Roanoke Times Copyright (c) 1995, Landmark Communications, Inc. DATE: WEDNESDAY, March 8, 1995 TAG: 9503080074 SECTION: NATIONAL/INTERNATIONAL PAGE: A-1 EDITION: METRO SOURCE: FRED BAYLES ASSOCIATED PRESS DATELINE: ALLENTOWN, PA. LENGTH: Long
There is little disagreement Dennis and Brenda Freeman were having trouble with their sons Bryan and David long before the teens shaved their heads and started spouting neo-Nazi hate.
The tragedy that left them and their youngest son dead and the two boys and a cousin in jail played out over an agonizing four years of gradual decline into terror. The boys fought with their parents and rebelled against their religion. There were problems with alcohol and drugs.
There also was a long history of counseling, and three years ago, the Freemans even tried institutionalizing their sons. Finally, in the last, desperate week, they threw out the boys' hate literature and sold the car the boys had used to travel 800 miles to Michigan for meetings with other skinheads.
Five days later, the Freemans and their youngest son were dead - battered and stabbed.
``You never know when you're going to die,'' 11-year-old Erik Freeman had told an aunt two days before he was bludgeoned beyond recognition in his bed, a police affidavit said.
On Wednesday, two days after the bodies were discovered, Bryan Freeman, 17, and his 16-year-old brother, David, were arrested in a rural Michigan house along with a cousin, Nelson Birdwell III, who police believe was in the home during the murders.
Each brother was charged with three counts of homicide and conspiracy and jailed without bail, and Birdwell was jailed under $150,000 bail on car theft and probation violation charges.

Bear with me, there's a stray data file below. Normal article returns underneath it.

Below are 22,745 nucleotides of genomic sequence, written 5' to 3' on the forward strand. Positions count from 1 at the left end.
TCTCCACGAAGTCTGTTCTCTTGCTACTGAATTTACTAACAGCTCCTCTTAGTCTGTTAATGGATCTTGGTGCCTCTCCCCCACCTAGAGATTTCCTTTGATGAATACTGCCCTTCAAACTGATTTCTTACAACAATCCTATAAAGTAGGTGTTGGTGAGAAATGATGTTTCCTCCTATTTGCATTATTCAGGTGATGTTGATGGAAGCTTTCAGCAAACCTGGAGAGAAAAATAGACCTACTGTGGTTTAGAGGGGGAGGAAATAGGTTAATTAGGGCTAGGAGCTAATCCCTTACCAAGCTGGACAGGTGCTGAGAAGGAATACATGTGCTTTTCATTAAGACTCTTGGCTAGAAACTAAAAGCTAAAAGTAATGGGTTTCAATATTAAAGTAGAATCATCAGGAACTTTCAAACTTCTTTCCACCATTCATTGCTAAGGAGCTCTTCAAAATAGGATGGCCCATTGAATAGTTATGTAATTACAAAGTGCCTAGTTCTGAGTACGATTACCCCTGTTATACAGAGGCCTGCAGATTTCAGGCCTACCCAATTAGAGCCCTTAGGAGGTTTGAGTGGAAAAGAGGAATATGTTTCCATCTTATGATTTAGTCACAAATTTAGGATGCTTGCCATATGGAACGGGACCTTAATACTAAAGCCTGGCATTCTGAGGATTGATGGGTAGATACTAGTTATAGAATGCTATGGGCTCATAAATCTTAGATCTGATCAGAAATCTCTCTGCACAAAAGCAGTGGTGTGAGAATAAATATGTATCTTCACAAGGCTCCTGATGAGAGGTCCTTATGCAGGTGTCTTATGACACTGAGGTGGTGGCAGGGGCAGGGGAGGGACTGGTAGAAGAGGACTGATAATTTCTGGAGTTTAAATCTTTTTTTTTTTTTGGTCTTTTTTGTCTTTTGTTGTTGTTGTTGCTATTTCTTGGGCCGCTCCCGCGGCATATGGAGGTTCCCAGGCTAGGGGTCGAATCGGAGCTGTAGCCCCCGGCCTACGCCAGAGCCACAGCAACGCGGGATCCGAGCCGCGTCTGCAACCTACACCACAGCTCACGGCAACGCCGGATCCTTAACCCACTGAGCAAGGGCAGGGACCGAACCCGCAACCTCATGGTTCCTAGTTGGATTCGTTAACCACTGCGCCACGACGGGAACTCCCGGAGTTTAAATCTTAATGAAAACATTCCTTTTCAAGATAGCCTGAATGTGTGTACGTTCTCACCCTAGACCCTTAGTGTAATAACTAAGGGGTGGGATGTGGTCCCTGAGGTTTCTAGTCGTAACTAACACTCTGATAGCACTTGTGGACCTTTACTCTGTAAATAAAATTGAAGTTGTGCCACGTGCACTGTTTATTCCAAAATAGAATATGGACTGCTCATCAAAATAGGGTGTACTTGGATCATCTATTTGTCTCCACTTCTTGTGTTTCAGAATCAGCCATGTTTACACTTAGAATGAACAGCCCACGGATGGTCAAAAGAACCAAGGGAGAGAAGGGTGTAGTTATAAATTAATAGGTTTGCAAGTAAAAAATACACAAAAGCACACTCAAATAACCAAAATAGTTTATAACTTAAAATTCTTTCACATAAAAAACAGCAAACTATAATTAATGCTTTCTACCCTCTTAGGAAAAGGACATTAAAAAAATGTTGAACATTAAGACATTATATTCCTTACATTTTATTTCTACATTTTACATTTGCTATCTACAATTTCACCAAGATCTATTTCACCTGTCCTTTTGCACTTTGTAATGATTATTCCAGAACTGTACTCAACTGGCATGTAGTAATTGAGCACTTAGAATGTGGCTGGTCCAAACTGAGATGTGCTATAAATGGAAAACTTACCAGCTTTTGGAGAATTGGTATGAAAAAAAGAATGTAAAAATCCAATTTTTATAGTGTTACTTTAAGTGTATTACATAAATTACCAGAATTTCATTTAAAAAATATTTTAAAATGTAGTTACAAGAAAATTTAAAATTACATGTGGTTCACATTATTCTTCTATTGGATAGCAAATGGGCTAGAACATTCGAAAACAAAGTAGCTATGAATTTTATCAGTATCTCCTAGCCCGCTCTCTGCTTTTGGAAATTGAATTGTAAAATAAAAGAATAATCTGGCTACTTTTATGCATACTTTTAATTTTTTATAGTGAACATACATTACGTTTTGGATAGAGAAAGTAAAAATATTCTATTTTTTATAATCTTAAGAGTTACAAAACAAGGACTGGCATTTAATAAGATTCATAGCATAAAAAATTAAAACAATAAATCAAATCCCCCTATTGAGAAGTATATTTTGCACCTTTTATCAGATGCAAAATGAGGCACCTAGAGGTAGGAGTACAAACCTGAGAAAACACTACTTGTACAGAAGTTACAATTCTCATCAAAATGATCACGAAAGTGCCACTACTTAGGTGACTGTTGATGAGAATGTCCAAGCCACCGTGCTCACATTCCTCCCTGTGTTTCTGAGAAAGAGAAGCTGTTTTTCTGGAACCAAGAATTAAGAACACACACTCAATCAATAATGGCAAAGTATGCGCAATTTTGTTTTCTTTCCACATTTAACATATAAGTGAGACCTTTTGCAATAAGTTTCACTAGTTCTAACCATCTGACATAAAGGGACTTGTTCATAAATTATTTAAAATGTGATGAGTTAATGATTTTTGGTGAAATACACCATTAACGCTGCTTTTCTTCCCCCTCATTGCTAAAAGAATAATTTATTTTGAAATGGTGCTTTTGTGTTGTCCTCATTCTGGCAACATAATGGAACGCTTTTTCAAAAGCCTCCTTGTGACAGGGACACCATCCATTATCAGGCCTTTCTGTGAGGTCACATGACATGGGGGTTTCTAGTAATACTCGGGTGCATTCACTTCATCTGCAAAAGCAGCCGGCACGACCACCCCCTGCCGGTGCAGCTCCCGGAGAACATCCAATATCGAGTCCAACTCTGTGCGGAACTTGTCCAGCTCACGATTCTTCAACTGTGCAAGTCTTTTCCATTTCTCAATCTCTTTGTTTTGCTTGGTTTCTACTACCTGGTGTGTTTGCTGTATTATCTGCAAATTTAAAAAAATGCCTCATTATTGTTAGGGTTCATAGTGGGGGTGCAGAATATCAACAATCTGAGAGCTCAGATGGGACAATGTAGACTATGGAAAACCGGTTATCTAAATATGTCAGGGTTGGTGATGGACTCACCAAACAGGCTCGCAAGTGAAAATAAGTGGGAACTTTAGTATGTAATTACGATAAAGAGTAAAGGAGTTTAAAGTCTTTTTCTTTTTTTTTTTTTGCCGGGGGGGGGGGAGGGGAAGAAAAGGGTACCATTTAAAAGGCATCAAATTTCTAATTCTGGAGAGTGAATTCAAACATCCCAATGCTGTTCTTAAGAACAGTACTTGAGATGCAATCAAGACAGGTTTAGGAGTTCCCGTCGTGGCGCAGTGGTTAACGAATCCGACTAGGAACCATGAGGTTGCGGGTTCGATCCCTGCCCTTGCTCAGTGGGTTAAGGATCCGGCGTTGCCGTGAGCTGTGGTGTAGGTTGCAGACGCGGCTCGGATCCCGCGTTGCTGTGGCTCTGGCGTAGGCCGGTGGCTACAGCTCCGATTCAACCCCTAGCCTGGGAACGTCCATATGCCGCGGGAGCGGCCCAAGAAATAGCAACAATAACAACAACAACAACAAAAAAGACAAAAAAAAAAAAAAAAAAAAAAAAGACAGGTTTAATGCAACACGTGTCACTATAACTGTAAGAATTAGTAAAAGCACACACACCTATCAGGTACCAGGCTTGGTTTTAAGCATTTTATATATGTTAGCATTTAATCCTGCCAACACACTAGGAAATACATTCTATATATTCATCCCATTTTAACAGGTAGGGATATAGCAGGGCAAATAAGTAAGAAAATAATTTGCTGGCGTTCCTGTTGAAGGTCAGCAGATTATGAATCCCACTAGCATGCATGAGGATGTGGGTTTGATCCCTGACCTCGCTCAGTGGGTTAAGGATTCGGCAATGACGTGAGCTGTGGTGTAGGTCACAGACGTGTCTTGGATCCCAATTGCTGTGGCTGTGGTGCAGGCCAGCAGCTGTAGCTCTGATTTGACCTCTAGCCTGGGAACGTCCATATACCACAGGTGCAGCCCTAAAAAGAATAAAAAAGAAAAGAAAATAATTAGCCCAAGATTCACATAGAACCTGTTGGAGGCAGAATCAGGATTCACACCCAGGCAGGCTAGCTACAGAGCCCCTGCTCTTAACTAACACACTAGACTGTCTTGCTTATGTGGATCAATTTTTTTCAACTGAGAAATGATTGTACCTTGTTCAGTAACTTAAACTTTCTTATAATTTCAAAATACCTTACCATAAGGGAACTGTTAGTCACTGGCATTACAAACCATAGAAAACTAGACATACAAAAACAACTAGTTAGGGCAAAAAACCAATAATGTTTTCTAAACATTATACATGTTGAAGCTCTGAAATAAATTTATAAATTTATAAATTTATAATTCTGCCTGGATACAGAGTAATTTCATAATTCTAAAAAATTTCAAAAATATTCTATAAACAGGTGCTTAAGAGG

Birdwell agreed Monday to waive extradition proceedings.
The Freeman brothers are due in court today for an extradition hearing. They had refused to waive the hearing, but plan to tell the judge they no longer wish to fight their return, Bryan Freeman's attorney, James Branson III, said Tuesday.
In the police affidavit, neighbor Joshua Wirth said Bryan told him ``he would have killed his parents for selling the car'' if he had been awake.
``The parents and the son knew this was going to happen,'' said Lehigh District Attorney Robert Steinberg. ``They just didn't know where this was going to happen.''
Nevertheless, there was little the parents or authorities could do to prevent the tragedy, he said.
``The family was obviously not willing to give up hope,'' he said. ``Maybe they should have. Maybe it would have saved their lives. But you're dealing with a 16- and 17-year-old. Just because their conduct escalates, you as a parent can't say, `I'm not going to try.'''
There is no doubt they tried.
The parents sought help from at least eight clinics and organizations. Brenda took courses in family counseling. They put the boys in residential treatment - where Bryan attacked his father and first was introduced to skinhead beliefs by another youth.
``In the conversations I had with Mrs. Freeman, the entire focus was `help for my kids,' it was not help for Brenda Freeman,'' said one counselor who spoke on condition of anonymity.